The University of Texas at El Paso is one of 80 U.S. institutions awarded a prestigious Susan Harwood federal safety and health training grant from the U.S. Department of Labor’s Occupational Safety and Health Administration to train construction workers in El Paso and neighboring areas for the seventh consecutive year. Photo: Adeeba Raheem, Ph.D. / UTEP College of Engineering
The University of Texas at El Paso is one of 80 U.S. institutions awarded a prestigious Susan Harwood federal safety and health training grant from the U.S. Department of Labor’s Occupational Safety and Health Administration (OSHA) to train hard-to-reach Hispanic workers in El Paso and neighboring areas for the seventh consecutive year.
The program granted $11.2 million to nonprofits, including community and faith-based groups, employer associations, labor unions, joint labor-management associations, colleges and universities. Target trainees include small-business employers and underserved vulnerable workers in high-hazard industries.
This year, $160,000 was awarded to the grant’s principal investigator, Adeeba Raheem, Ph.D., assistant professor of civil engineering, and co-PI Austin Marshall, J.D., clinical professor of civil engineering at UTEP, to train residential construction workers for safety hazards such as falls.
To date, the program has awarded more than $1 million to the University, provided opportunities for 30 UTEP students and trained more than 9,000 construction workers throughout the Paso del Norte region.
“We are excited and honored to receive this prestigious grant for the seventh consecutive year,” Raheem said. “This training program has provided UTEP a unique opportunity to serve our students and community at an elevated level. This award has renewed our commitment to improving the safety and health of hard-to-reach construction workers employed mostly by small companies in El Paso and neighboring areas.”
The Susan Harwood training grants are awarded on a competitive basis to provide education and training programs to help workers and employers recognize serious workplace hazards, including the coronavirus, implement injury prevention measures and understand their rights and responsibilities under the Occupational Safety and Health Act of 1970.
At UTEP, the grant funds safety training for Hispanic workers who often have no exposure to such training, while offering student trainers exposure to construction company culture.
“Students’ experience involves going out in the field to meet with supervisors, project managers, owners and workers. The results of those trained have been increased self-confidence, improved professional skills, and increased field and safety knowledge,” Marshall said.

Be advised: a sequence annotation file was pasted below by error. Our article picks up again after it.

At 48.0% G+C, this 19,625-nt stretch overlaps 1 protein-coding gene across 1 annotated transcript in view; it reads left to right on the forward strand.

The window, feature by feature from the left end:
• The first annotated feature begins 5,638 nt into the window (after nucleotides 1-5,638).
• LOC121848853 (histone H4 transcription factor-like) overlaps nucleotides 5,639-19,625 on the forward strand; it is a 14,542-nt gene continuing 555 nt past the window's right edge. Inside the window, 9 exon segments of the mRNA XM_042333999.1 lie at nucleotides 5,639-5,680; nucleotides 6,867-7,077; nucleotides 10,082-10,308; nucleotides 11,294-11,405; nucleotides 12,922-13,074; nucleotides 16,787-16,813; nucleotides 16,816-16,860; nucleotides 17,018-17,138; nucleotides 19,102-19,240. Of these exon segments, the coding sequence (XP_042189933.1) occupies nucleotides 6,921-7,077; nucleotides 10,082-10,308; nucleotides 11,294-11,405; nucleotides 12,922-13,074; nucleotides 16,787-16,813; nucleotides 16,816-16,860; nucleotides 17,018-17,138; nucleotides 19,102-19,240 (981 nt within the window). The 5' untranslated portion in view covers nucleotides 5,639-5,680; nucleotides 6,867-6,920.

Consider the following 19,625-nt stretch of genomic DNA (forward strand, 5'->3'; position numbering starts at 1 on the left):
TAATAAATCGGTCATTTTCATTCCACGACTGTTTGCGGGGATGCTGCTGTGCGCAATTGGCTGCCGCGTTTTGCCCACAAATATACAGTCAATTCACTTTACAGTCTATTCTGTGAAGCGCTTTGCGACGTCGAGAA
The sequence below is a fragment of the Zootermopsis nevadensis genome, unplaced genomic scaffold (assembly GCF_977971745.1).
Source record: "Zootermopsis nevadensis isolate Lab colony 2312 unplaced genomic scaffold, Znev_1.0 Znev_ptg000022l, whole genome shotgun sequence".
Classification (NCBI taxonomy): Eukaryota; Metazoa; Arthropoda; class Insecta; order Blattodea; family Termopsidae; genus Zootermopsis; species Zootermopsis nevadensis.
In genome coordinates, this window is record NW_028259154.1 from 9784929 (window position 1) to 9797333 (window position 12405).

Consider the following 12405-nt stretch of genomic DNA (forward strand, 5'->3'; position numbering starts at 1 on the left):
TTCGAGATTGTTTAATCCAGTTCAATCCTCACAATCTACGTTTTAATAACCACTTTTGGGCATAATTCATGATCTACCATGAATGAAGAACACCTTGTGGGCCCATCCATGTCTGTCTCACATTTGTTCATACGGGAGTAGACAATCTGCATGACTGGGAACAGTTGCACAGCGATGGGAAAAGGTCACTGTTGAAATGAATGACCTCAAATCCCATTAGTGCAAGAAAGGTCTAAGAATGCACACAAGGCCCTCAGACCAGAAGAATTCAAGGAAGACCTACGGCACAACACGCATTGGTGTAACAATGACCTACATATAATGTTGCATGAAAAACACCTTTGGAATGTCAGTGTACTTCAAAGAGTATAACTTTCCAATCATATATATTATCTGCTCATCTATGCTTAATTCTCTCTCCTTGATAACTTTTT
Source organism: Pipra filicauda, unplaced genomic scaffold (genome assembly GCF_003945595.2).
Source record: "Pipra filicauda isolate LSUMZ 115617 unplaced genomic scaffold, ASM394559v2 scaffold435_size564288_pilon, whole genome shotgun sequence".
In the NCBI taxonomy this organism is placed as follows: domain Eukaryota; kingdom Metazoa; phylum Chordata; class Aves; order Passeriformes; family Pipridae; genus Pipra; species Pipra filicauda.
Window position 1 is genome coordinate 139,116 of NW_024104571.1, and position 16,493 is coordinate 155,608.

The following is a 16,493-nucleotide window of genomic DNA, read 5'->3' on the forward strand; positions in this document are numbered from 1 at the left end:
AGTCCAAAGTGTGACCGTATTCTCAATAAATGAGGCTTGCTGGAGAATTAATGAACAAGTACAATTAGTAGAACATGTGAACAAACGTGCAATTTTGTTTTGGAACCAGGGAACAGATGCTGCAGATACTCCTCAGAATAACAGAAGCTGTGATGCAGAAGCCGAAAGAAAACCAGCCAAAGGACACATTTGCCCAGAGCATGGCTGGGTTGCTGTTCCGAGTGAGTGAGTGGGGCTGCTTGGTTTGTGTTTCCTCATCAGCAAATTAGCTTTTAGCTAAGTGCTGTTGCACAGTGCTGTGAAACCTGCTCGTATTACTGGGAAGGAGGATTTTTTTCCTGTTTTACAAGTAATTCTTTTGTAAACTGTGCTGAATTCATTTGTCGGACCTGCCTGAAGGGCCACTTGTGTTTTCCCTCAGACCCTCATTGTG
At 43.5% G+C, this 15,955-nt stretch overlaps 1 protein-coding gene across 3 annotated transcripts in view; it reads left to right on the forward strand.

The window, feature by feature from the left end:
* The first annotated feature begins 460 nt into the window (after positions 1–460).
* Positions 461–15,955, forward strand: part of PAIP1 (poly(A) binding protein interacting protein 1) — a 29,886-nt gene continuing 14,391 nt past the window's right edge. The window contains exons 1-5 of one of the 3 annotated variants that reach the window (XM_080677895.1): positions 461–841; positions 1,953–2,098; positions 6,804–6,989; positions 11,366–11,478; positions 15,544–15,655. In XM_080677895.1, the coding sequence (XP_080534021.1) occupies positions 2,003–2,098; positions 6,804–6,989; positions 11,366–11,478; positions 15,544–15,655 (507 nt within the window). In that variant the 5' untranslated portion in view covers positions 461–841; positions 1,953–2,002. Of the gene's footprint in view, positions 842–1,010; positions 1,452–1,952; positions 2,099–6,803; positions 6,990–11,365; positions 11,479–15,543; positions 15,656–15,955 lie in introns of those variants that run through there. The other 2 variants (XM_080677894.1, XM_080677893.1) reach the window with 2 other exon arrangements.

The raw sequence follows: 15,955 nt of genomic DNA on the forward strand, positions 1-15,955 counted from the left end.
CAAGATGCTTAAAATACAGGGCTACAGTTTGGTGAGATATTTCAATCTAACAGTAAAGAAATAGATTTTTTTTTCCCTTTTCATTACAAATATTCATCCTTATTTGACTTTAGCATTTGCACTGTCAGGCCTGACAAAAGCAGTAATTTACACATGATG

More than 300 construction companies have benefited from the program and helped UTEP create strong partnerships with the local construction industry. Raheem said that most of the construction companies in El Paso are small businesses that lack resources. With UTEP’s assistance through the OSHA grant, these companies are able to provide specialized training to their workers.
Charles Duran with APCO Building Specialties said employee safety at construction job sites is a never-ending battle. He attributes the training provided by UTEP’s team with helping to ensure that safety precautions are prevalent in his employees’ minds.
Rosalba Flores, an environmental operations manager with JMR Demolition, is grateful to the UTEP training team for preparing and executing the company’s OSHA excavation hazards online training.
“The training was very informative and organized,” Flores said. “We look forward to attending future training sessions, given the opportunity.”
The training UTEP provided on silicosis awareness during National Safety Week was an invaluable learning experience for Joseph Riccillo, director of Sundt Construction Company in El Paso. He believes the training UTEP provides will have ripple effects on the local construction industry.
“This training not only benefited our staff and co-workers, but hundreds of local subcontractors in our community,” Riccillo said. “This training not only reinforced our safety policies on-site, but allowed the workforces to carry the knowledge to other project sites and the general El Paso workforce.”
The program honors the late Susan Harwood, former director of OSHA’s Office of Risk Assessment, who died in 1996. During her 17-year OSHA career, she helped develop federal standards to protect workers exposed to bloodborne pathogens, cotton dust, benzene, formaldehyde, asbestos and lead in construction.
For more information about the Susan Harwood federal safety and health training grants, click here.
Author: Christina Rodriguez – UTEP Communications